Temperature and nutrient availability interact to mediate growth and body stoichiometry in a detritivorous stream insect
Article first published online: 23 JUN 2013
© 2013 John Wiley & Sons Ltd
Volume 58, Issue 9, pages 1820–1830, September 2013
How to Cite
Kendrick, M. R. and Benstead, J. P. (2013), Temperature and nutrient availability interact to mediate growth and body stoichiometry in a detritivorous stream insect. Freshwater Biology, 58: 1820–1830. doi: 10.1111/fwb.12170
- Issue published online: 5 JUL 2013
- Article first published online: 23 JUN 2013
- Manuscript Accepted: 27 APR 2013
- ecological stoichiometry;
Regimes of temperature and nutrient availability are undergoing rapid modification at global scales. Both temperature and nutrients can influence consumer physiology and growth via several mechanisms. We examined how temperature and the nutrient content of food interact to affect consumption, growth and body stoichiometry of a detritivorous consumer (the caddisfly Pycnopsyche gentilis).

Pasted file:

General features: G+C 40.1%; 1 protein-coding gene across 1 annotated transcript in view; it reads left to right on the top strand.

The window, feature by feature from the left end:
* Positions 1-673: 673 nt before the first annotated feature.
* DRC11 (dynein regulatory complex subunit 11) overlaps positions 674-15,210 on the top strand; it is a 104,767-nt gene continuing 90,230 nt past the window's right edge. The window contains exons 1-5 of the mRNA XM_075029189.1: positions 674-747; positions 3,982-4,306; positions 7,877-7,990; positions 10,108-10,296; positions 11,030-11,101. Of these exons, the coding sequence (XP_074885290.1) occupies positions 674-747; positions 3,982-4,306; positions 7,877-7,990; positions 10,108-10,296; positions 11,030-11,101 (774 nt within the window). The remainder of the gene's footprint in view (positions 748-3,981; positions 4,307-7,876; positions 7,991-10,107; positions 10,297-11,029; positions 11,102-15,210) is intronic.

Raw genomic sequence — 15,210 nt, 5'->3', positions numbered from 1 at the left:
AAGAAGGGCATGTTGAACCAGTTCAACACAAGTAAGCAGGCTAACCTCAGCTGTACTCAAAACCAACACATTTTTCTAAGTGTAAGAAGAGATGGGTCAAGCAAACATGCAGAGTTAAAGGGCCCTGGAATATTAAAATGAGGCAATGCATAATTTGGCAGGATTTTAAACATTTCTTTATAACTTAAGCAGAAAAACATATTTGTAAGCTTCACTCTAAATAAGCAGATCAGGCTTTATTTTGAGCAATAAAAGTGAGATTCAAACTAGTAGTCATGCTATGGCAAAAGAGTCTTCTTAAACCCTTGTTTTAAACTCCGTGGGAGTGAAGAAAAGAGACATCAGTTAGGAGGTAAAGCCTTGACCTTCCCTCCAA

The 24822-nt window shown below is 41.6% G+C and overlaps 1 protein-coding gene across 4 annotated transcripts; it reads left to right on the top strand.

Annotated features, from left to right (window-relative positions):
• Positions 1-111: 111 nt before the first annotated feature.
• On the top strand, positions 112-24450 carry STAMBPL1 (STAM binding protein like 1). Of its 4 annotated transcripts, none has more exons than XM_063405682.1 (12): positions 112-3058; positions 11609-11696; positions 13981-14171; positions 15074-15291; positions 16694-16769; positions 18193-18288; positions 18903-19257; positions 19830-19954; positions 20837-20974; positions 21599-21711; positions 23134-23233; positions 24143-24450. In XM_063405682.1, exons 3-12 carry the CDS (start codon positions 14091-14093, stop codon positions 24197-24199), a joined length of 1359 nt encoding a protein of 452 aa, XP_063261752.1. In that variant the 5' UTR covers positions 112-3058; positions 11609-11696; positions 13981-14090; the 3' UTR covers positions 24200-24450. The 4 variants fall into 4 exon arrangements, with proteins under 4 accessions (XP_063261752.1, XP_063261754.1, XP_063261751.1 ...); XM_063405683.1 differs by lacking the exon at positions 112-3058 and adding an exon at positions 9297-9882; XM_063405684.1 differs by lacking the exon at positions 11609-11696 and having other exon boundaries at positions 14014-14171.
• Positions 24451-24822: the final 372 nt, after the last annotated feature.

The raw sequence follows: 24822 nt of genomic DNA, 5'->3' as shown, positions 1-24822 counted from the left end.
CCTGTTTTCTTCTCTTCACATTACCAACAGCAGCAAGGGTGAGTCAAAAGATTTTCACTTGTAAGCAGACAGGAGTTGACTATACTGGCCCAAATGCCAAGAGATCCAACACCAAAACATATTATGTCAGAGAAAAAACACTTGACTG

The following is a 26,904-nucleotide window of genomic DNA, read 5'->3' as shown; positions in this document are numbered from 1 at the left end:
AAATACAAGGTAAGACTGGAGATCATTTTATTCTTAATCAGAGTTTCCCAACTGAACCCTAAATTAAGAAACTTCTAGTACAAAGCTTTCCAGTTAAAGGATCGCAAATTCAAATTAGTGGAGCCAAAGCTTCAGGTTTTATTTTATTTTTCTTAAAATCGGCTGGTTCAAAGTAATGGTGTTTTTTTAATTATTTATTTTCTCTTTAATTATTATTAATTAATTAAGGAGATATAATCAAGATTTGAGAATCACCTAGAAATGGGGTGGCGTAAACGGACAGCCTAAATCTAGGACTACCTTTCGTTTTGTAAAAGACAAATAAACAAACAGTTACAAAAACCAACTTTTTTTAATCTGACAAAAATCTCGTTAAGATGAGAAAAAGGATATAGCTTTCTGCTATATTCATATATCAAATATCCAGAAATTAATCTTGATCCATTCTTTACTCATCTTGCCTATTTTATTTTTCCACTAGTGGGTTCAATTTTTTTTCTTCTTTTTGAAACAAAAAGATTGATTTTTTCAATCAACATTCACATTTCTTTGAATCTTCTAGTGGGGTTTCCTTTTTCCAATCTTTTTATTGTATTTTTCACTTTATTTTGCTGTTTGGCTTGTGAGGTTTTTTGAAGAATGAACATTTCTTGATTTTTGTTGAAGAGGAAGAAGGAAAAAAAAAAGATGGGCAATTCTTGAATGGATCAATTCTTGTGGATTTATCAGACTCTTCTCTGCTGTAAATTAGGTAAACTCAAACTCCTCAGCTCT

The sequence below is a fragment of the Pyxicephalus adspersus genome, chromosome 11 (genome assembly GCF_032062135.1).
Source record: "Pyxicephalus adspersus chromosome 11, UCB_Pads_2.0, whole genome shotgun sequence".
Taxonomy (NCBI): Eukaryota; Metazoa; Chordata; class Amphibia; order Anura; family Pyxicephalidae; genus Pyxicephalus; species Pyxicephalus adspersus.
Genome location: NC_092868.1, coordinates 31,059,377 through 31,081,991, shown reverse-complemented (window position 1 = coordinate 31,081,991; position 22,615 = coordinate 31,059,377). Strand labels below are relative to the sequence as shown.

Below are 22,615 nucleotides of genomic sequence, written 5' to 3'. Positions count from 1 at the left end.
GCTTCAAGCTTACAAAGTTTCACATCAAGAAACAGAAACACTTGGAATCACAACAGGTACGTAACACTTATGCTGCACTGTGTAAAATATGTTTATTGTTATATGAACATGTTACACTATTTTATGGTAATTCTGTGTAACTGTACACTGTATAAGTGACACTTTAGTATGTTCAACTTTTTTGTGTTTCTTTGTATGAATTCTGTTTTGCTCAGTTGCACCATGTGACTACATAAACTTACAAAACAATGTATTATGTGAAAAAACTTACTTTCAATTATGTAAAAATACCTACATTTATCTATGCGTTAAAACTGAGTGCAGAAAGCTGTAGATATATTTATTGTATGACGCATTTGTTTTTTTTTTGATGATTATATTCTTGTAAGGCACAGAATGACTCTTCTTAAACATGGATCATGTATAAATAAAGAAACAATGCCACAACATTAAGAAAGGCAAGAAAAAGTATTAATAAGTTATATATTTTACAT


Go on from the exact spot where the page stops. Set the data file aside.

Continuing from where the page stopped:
In a 7-week growth study, P. gentilis larvae were reared at two different temperatures (5 and 10 °C) while fed conditioned red maple (Acer rubrum) litter at one of two stoichiometric qualities (manipulated by raising phosphorus supply in one litter conditioning treatment; Amb: mean litter P = 0.03%, mean litter N = 0.79%; Hi-P: mean litter P = 0.14%, mean litter N = 1.2%).
Temperature and litter quality had differential effects on bulk consumption, element-specific (N and P) consumption, growth and elemental body content of P. gentilis larvae. Temperature was the only factor affecting bulk feeding rates. Larvae in the Warm/Hi-P treatment had by far the highest growth rates; the negligible growth in the Cold/Amb treatment was increased by either higher temperature (Warm/Amb) or higher food quality (Cold/Hi-P).
Higher temperature had no effect on body P content in Hi-P treatments, but decreased body P content in the Amb treatments. Shifts in temperature and resource quality are both important components of global change and our results show that these factors can have interactive effects on detrital food webs, through which most primary production flows.